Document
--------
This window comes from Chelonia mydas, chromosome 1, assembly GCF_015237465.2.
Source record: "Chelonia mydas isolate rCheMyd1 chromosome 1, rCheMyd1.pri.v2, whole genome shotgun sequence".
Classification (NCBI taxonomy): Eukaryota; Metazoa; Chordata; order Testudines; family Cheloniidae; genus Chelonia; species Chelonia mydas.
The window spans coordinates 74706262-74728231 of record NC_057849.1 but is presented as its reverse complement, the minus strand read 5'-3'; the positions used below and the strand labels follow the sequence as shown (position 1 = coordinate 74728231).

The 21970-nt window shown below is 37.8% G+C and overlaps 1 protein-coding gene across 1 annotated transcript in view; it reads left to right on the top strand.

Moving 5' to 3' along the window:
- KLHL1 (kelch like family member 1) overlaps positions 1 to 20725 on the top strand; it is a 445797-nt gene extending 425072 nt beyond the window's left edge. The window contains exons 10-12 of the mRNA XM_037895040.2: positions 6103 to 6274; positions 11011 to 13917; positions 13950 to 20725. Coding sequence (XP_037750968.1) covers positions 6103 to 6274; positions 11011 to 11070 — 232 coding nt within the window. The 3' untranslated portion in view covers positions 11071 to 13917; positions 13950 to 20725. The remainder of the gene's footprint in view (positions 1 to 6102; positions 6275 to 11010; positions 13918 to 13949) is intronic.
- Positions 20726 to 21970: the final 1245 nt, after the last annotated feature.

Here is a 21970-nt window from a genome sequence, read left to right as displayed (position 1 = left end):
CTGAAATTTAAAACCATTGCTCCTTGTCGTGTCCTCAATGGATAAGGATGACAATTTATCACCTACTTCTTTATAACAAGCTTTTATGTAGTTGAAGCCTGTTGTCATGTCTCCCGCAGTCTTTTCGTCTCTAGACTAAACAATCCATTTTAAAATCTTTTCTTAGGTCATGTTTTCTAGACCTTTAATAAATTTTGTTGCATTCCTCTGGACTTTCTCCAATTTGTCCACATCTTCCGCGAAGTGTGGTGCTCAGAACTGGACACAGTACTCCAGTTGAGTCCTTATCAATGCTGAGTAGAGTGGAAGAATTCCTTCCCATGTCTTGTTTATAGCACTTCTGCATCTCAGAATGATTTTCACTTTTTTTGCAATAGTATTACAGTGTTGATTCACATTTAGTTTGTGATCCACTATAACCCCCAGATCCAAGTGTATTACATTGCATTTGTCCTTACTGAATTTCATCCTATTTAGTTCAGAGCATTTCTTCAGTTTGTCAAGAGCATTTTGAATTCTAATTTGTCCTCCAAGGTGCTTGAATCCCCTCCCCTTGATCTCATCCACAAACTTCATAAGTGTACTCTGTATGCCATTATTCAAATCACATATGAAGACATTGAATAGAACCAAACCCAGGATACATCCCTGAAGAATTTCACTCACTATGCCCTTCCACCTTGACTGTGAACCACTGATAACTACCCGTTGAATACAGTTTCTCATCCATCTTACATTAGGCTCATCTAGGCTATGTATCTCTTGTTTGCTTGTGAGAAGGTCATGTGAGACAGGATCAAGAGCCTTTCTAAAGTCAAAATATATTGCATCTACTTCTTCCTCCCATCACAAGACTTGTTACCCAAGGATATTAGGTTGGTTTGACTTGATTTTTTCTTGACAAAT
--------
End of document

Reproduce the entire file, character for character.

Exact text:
This window comes from Chelonia mydas, chromosome 1, assembly GCF_015237465.2.
Source record: "Chelonia mydas isolate rCheMyd1 chromosome 1, rCheMyd1.pri.v2, whole genome shotgun sequence".
Classification (NCBI taxonomy): Eukaryota; Metazoa; Chordata; order Testudines; family Cheloniidae; genus Chelonia; species Chelonia mydas.
The window spans coordinates 74706262-74728231 of record NC_057849.1 but is presented as its reverse complement, the minus strand read 5'-3'; the positions used below and the strand labels follow the sequence as shown (position 1 = coordinate 74728231).

The 21970-nt window shown below is 37.8% G+C and overlaps 1 protein-coding gene across 1 annotated transcript in view; it reads left to right on the top strand.

Moving 5' to 3' along the window:
- KLHL1 (kelch like family member 1) overlaps positions 1 to 20725 on the top strand; it is a 445797-nt gene extending 425072 nt beyond the window's left edge. The window contains exons 10-12 of the mRNA XM_037895040.2: positions 6103 to 6274; positions 11011 to 13917; positions 13950 to 20725. Coding sequence (XP_037750968.1) covers positions 6103 to 6274; positions 11011 to 11070 — 232 coding nt within the window. The 3' untranslated portion in view covers positions 11071 to 13917; positions 13950 to 20725. The remainder of the gene's footprint in view (positions 1 to 6102; positions 6275 to 11010; positions 13918 to 13949) is intronic.
- Positions 20726 to 21970: the final 1245 nt, after the last annotated feature.

Here is a 21970-nt window from a genome sequence, read left to right as displayed (position 1 = left end):
CTGAAATTTAAAACCATTGCTCCTTGTCGTGTCCTCAATGGATAAGGATGACAATTTATCACCTACTTCTTTATAACAAGCTTTTATGTAGTTGAAGCCTGTTGTCATGTCTCCCGCAGTCTTTTCGTCTCTAGACTAAACAATCCATTTTAAAATCTTTTCTTAGGTCATGTTTTCTAGACCTTTAATAAATTTTGTTGCATTCCTCTGGACTTTCTCCAATTTGTCCACATCTTCCGCGAAGTGTGGTGCTCAGAACTGGACACAGTACTCCAGTTGAGTCCTTATCAATGCTGAGTAGAGTGGAAGAATTCCTTCCCATGTCTTGTTTATAGCACTTCTGCATCTCAGAATGATTTTCACTTTTTTTGCAATAGTATTACAGTGTTGATTCACATTTAGTTTGTGATCCACTATAACCCCCAGATCCAAGTGTATTACATTGCATTTGTCCTTACTGAATTTCATCCTATTTAGTTCAGAGCATTTCTTCAGTTTGTCAAGAGCATTTTGAATTCTAATTTGTCCTCCAAGGTGCTTGAATCCCCTCCCCTTGATCTCATCCACAAACTTCATAAGTGTACTCTGTATGCCATTATTCAAATCACATATGAAGACATTGAATAGAACCAAACCCAGGATACATCCCTGAAGAATTTCACTCACTATGCCCTTCCACCTTGACTGTGAACCACTGATAACTACCCGTTGAATACAGTTTCTCATCCATCTTACATTAGGCTCATCTAGGCTATGTATCTCTTGTTTGCTTGTGAGAAGGTCATGTGAGACAGGATCAAGAGCCTTTCTAAAGTCAAAATATATTGCATCTACTTCTTCCTCCCATCACAAGACTTGTTACCCAAGGATATTAGGTTGGTTTGACTTGATTTTTTCTTGACAAAT